Here’s a very abbreviated history of photography. The oldest surviving photograph dates back to 1826 and was created by French inventor Nicéphore Niépce. A colleague of Niépce, Louis Daguerre, refined the chemical process of photography, making it more widely accessible. George Eastman made the first truly portable camera, called the “Kodak,” in 1888; in 1948, Edwin Land introduced the Polaroid Model 95, which combined portability and instant photography. From there, it’s a hop and a skip to the introduction of the first digital cameras in the late 1980s, and then to the late 1990s, when cameras were first added to mobile phones.
Some of this might have occurred to National Geographic photographer Stephen Alvarez as he and fellow photographer John Burcham made the two-week trek up Mount Everest in April 2014, carrying only the essentials and a pair of Lumia smartphones. It’s more likely, however, that he was thinking how lucky he was to not need to schlep a five-pound, professional-grade DLSR up the world’s steepest incline.
“The digital jump didn’t surprise me so much, but the miniaturization of cameras into telephones I never really saw coming,” said Alvarez, relaxing at his home in Tennessee. “Now, when I have to go back to the big DSLRs for work, I sometimes forget how huge they are. I mean, just how gargantuan is a pro DSLR with a lens on it? They’re great imaging devices, but at the cost of an awful lot of weight and an awful lot of money.”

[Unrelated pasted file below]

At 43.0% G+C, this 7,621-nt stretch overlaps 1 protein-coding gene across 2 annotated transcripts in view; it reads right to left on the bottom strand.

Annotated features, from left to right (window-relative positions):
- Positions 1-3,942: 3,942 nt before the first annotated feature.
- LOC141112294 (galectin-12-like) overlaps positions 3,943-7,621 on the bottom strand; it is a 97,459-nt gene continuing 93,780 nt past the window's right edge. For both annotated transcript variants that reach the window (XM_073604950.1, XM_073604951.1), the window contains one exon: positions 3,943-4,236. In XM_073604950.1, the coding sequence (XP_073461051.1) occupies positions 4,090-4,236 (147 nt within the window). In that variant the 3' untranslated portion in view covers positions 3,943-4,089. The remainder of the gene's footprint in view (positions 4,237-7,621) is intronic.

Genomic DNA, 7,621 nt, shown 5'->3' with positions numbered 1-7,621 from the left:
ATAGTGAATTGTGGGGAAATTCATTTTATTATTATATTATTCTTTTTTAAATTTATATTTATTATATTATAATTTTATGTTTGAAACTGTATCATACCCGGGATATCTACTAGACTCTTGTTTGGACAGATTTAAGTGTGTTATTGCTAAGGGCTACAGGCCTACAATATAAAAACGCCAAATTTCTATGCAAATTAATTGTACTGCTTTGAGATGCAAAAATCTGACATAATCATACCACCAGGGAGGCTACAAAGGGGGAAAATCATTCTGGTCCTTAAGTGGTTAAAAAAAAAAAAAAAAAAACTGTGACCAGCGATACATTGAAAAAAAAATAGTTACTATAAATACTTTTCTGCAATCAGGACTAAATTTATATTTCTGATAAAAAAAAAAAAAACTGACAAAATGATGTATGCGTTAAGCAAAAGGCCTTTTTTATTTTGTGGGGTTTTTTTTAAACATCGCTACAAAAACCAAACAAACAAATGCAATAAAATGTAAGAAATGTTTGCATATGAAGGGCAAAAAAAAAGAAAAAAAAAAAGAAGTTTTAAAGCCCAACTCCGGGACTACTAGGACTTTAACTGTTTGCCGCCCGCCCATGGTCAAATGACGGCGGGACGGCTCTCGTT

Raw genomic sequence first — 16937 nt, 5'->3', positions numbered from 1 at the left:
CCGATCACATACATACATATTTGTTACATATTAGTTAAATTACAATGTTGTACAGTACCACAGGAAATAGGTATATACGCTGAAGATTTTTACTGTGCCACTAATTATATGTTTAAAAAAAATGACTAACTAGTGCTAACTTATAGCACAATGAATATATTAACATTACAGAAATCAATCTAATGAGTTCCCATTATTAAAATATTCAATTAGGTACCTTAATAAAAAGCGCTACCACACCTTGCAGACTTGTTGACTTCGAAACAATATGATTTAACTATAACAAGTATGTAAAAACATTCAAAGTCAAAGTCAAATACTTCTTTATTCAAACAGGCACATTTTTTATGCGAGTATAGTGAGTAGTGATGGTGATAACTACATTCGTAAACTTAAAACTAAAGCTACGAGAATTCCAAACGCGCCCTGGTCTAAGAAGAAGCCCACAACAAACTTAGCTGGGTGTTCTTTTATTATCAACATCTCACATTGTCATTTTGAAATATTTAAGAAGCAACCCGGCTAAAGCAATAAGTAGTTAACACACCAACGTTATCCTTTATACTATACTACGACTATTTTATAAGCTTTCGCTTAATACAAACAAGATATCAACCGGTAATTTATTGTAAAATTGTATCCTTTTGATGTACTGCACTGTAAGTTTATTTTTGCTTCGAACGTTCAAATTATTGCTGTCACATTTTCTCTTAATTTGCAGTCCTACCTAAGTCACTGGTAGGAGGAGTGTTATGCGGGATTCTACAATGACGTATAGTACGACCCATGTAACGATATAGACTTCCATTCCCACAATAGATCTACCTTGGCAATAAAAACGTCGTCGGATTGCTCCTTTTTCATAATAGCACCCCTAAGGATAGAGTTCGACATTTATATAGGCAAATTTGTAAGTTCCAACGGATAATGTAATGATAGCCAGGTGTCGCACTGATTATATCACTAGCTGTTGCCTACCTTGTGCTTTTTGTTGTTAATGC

Phoning it in
See some of the most beautiful places on earth through the lens of Stephen Alvarez.
Alvarez knows a few things about shouldering that weight. The 50-year-old has been shooting for magazines pretty much continuously since graduating from University of the South in 1987; he’s been working with National Geographic for 20 years. He’s carried heavy equipment up mountains, through jungles and deep into caves, and felt lucky to do it.
So, when National Geographic asked him to photograph the Seven Natural Wonders of the World using only Microsoft smartphones, he probably didn’t give a second thought to the seeming magnitude of the assignment. Alvarez probably didn’t take a moment consider the tools he was asked to use, or to consider just how much photography has changed in only two decades. And he shouldn’t have to.
“The equipment’s obviously the most important and the least important thing,” he said. “The most important thing really is how you see. I know photographers that can make a great picture using an oatmeal box, because they see really well.”